The Fiery Furnaces: The Band Behind The Curtain

fierycontents2horz

When trying to comprehend the complicated world of Matt and Eleanor Friedberger, it may help to understand where it all began. Long before forming the Fiery Furnaces and assimilating into the art/music mecca of Brooklyn, the garrulous, keyboard-crazy brother and more reserved, coolly headstrong sister spent their childhood in Oak Park, Ill., a quaint Chicago suburb known for its conflicting mix of modern, sprawling Frank Lloyd Wright houses and boxy, heavily ornamented Victorian architecture. This dynamic of new and old, simple and grand, expansive and densely jumbled is something the Furnaces have perfected over the course of seven years and five albums. Appropriately, when Matt is pressed to describe the Furnaces’ sixth LP, Widow City (Thrill Jockey), the band’s composer and chief lyricist answers in typically elusive fashion.

“The record is made up of knick-knackism,” he says. “Wondering and wandering with the Ouija, although I was too poor to afford a real Ouija board, and messages (that came) from moldy and mouse-masticated magazines from old people’s houses.”

Despite the seemingly sly abstraction of this explanation, Matt doesn’t intend to be confusing. When trying to put his ideas into words, he often asks, sweetly and genuinely, “Does that make any sense? I mean, I’m trying to be as specific as possible. I’m sorry if it doesn’t seem clear.”

Truth be told, even Eleanor is sometimes left in the dark about the way her brother creates music that consistently defies conventional structure and timing. “I don’t know what his process is because it’s a mystery to me,” she says. “Like how he comes up with musical parts, I really have no idea. If he’s imagining playing a Ouija board, for all I know, that’s what’s really happening.”

Whatever goes on inside his brain, Matt’s mad-scientist creations run the gamut: Widow City showcases Led Zeppelin-style hard-rocking riffs (“Navy Nurse,” “Uncle Charlie”), whistles and monkey and cow noises (“The Old Hag Is Sleeping”), bumping bass lines that take a cue from Kanye West (“My Egyptian Grammar”) and a cauldron of other instrument sounds including flute, brass and strings, all played on a Chamberlain keyboard. On top of all this, there’s Eleanor’s voice: sugary-sweet at times, cold and acrid at others. Most impressive, though, is her uncanny command of language and her ability to expel tongue-twisting, proper-noun-spiked lyrics faultlessly. For her, it’s all in a day’s work.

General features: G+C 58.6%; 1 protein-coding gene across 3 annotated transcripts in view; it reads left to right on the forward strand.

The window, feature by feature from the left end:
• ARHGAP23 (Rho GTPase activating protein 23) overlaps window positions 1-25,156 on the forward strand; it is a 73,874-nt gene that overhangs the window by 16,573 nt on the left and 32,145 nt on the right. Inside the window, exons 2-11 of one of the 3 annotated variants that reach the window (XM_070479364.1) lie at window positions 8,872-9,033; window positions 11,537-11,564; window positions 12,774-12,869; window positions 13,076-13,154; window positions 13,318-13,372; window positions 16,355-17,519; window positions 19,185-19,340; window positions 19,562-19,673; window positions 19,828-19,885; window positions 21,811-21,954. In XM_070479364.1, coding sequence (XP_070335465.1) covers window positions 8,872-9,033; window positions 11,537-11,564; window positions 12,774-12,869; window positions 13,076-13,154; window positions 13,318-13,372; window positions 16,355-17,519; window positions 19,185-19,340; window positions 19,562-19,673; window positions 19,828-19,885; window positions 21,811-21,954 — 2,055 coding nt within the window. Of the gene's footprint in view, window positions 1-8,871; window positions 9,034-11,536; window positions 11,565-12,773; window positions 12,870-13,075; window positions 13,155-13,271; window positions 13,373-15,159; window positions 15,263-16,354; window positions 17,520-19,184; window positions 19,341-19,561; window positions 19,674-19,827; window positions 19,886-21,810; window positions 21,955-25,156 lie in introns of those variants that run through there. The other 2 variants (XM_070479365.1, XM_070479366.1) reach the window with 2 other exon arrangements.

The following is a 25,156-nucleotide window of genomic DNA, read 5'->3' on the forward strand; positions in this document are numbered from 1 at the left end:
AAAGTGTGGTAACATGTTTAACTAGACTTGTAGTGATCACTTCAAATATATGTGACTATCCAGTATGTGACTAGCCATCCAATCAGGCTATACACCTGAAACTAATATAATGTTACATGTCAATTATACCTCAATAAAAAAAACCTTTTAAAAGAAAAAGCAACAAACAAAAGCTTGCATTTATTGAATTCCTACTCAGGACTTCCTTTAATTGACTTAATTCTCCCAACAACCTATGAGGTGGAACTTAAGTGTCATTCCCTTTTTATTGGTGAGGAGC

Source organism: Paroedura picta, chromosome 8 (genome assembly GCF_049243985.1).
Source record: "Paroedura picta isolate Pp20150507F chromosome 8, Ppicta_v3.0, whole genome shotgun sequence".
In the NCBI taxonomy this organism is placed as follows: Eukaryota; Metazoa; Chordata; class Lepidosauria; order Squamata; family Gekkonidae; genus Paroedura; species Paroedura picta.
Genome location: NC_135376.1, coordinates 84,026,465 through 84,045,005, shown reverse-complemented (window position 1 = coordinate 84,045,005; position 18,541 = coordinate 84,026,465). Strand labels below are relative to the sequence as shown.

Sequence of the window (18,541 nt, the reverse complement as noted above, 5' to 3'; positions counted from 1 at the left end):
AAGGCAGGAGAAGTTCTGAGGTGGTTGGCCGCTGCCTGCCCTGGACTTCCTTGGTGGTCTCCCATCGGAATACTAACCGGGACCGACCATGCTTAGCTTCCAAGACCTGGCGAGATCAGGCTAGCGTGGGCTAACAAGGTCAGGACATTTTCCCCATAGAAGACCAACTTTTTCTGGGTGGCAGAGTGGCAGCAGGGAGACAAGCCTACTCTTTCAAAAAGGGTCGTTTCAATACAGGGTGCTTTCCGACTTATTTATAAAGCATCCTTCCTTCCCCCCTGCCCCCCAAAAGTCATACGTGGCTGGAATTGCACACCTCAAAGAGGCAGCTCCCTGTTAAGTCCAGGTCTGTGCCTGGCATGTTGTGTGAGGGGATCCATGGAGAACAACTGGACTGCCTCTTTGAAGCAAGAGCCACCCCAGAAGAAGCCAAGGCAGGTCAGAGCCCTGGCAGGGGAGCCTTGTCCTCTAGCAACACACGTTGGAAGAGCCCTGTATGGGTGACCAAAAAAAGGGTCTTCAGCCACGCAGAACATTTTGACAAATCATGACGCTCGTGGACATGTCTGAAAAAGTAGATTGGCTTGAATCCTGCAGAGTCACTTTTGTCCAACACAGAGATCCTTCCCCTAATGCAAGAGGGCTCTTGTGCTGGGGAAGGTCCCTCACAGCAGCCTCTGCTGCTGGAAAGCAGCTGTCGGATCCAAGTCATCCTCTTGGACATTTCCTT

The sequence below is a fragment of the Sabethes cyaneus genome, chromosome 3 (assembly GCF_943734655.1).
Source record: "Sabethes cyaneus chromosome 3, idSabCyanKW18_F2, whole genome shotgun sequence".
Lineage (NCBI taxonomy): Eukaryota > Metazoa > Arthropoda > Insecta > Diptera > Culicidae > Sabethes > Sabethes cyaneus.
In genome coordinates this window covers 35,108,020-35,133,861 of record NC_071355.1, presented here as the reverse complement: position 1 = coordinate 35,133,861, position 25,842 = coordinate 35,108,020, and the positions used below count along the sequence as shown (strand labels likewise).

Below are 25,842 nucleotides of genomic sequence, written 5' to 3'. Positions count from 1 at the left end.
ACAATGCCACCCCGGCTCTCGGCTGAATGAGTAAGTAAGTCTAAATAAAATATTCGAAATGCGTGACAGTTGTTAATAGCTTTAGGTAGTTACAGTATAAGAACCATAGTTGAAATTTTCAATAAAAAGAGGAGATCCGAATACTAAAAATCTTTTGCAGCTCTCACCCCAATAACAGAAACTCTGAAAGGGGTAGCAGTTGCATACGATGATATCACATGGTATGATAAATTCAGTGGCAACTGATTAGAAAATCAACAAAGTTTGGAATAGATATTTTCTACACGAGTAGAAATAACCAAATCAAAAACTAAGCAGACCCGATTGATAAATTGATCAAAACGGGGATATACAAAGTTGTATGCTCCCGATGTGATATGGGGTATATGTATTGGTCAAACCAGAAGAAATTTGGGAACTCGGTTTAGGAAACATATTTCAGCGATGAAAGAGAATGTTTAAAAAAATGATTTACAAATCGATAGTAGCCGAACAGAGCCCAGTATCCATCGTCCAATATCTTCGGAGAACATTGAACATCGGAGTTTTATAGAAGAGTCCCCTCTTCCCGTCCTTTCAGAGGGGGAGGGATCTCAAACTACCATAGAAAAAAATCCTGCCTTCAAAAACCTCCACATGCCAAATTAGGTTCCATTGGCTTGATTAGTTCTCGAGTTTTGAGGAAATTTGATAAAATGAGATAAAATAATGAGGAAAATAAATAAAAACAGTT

“It’s a cinch,” she says coyly, making even these three words sound playful and out of the ordinary. “No, it’s hard, but it’s not that hard. And that’s what makes it fun. Singing, ‘Ooh baby, I love you, I’m sorry I left you,’ that’s not fun.”

“I think it’s good for the songwriter to clot up the words rhythmically,” says Matt. “So what would normally be eight syllables or eight notes, the singer has to make it a 19-syllable line. It’s a cheap and easy way to make the rhythm interesting even though the song itself is in a very simple meter. For Eleanor, I think that’s what she’s really good at doing, so I try to write a lot of stuff like that.”

Even though the Friedbergers have recorded and toured consistently since their inception, they’ve barely reached the brim of mainstream success. It’s not for a lack of media exposure: Eleanor modeled alongside “it girls” Chloë Sevigny and Maggie Gyllenhaal for luxury fashion label Miu Miu, Prada’s cool cousin. She’s gotten more buzz for her romantic relationship with Franz Ferdinand’s Alex Kapranos. In addition to the Furnaces’ Bitter Tea, Matt put out two worthwhile solo LPs last year. So why haven’t the Furnaces achieved more commercial success?

“We had to do what we thought was appropriate, which was to make the sort of records we did,” says Matt. “In other words, good records. I think a lot of people are frustrated by [our music]. Widow City is meant to be a ’70s-sounding record. Most rock records now seem to operate by the principle of nothingism; they don’t want anything to stand in the way of the tune and the singer. We don’t like that. You know, we play simple songs and have tunes, but people are maybe frustrated by the fact that they don’t get easy access. Presumably, you have to take the bad with the good, and that’s what makes it more enjoyable.”

“We’re just hoping that more and more people come to think like us,” says Eleanor. “I genuinely don’t think that we make weird music. It’s not about not wanting mainstream success or selling more records. We’d love to sell more records, but we’re not gonna change our taste. We hope other people will change theirs.” She pauses and lets out a gentle laugh. “And I think that they slowly will.”

—Jessica Parker